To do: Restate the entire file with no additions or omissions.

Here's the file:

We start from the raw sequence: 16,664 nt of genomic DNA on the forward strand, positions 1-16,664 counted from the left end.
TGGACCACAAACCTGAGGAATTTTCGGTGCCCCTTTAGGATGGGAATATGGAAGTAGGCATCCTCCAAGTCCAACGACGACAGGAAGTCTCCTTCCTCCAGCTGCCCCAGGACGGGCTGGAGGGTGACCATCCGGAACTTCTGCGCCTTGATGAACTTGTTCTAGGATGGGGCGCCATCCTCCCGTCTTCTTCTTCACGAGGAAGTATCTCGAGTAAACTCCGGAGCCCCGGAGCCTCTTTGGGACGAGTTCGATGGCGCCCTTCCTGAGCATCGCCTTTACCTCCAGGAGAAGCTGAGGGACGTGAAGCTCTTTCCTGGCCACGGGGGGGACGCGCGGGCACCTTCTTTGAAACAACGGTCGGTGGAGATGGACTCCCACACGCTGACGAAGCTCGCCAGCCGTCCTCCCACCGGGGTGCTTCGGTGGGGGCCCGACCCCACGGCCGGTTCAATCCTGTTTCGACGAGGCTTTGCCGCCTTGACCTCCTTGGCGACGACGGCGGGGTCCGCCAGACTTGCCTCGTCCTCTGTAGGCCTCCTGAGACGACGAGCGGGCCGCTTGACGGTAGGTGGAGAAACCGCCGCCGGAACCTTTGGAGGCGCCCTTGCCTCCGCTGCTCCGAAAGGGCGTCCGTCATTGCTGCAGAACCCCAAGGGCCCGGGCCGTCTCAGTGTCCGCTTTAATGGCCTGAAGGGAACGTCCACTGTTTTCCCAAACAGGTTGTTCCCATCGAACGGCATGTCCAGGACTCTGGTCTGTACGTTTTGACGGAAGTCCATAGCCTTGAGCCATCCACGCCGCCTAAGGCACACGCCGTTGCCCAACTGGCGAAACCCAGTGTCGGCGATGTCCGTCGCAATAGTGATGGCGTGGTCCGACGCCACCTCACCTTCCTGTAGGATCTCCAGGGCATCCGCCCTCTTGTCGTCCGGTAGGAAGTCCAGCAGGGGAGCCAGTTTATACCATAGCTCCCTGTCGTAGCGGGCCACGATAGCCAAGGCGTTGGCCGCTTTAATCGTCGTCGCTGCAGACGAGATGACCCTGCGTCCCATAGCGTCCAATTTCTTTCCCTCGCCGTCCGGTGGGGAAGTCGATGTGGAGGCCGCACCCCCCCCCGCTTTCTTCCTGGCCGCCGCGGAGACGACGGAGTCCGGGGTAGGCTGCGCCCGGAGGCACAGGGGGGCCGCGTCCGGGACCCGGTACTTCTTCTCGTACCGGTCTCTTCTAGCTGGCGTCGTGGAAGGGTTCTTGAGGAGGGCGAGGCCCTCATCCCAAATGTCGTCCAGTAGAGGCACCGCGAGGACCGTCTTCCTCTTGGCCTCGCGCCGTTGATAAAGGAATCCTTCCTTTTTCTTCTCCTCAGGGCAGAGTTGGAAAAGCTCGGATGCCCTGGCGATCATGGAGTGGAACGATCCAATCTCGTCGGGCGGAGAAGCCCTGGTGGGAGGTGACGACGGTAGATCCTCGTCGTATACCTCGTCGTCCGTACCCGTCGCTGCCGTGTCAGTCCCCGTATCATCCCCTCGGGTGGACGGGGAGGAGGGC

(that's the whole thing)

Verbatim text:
We start from the raw sequence: 16,664 nt of genomic DNA on the forward strand, positions 1-16,664 counted from the left end.
TGGACCACAAACCTGAGGAATTTTCGGTGCCCCTTTAGGATGGGAATATGGAAGTAGGCATCCTCCAAGTCCAACGACGACAGGAAGTCTCCTTCCTCCAGCTGCCCCAGGACGGGCTGGAGGGTGACCATCCGGAACTTCTGCGCCTTGATGAACTTGTTCTAGGATGGGGCGCCATCCTCCCGTCTTCTTCTTCACGAGGAAGTATCTCGAGTAAACTCCGGAGCCCCGGAGCCTCTTTGGGACGAGTTCGATGGCGCCCTTCCTGAGCATCGCCTTTACCTCCAGGAGAAGCTGAGGGACGTGAAGCTCTTTCCTGGCCACGGGGGGGACGCGCGGGCACCTTCTTTGAAACAACGGTCGGTGGAGATGGACTCCCACACGCTGACGAAGCTCGCCAGCCGTCCTCCCACCGGGGTGCTTCGGTGGGGGCCCGACCCCACGGCCGGTTCAATCCTGTTTCGACGAGGCTTTGCCGCCTTGACCTCCTTGGCGACGACGGCGGGGTCCGCCAGACTTGCCTCGTCCTCTGTAGGCCTCCTGAGACGACGAGCGGGCCGCTTGACGGTAGGTGGAGAAACCGCCGCCGGAACCTTTGGAGGCGCCCTTGCCTCCGCTGCTCCGAAAGGGCGTCCGTCATTGCTGCAGAACCCCAAGGGCCCGGGCCGTCTCAGTGTCCGCTTTAATGGCCTGAAGGGAACGTCCACTGTTTTCCCAAACAGGTTGTTCCCATCGAACGGCATGTCCAGGACTCTGGTCTGTACGTTTTGACGGAAGTCCATAGCCTTGAGCCATCCACGCCGCCTAAGGCACACGCCGTTGCCCAACTGGCGAAACCCAGTGTCGGCGATGTCCGTCGCAATAGTGATGGCGTGGTCCGACGCCACCTCACCTTCCTGTAGGATCTCCAGGGCATCCGCCCTCTTGTCGTCCGGTAGGAAGTCCAGCAGGGGAGCCAGTTTATACCATAGCTCCCTGTCGTAGCGGGCCACGATAGCCAAGGCGTTGGCCGCTTTAATCGTCGTCGCTGCAGACGAGATGACCCTGCGTCCCATAGCGTCCAATTTCTTTCCCTCGCCGTCCGGTGGGGAAGTCGATGTGGAGGCCGCACCCCCCCCCGCTTTCTTCCTGGCCGCCGCGGAGACGACGGAGTCCGGGGTAGGCTGCGCCCGGAGGCACAGGGGGGCCGCGTCCGGGACCCGGTACTTCTTCTCGTACCGGTCTCTTCTAGCTGGCGTCGTGGAAGGGTTCTTGAGGAGGGCGAGGCCCTCATCCCAAATGTCGTCCAGTAGAGGCACCGCGAGGACCGTCTTCCTCTTGGCCTCGCGCCGTTGATAAAGGAATCCTTCCTTTTTCTTCTCCTCAGGGCAGAGTTGGAAAAGCTCGGATGCCCTGGCGATCATGGAGTGGAACGATCCAATCTCGTCGGGCGGAGAAGCCCTGGTGGGAGGTGACGACGGTAGATCCTCGTCGTATACCTCGTCGTCCGTACCCGTCGCTGCCGTGTCAGTCCCCGTATCATCCCCTCGGGTGGACGGGGAGGAGGGC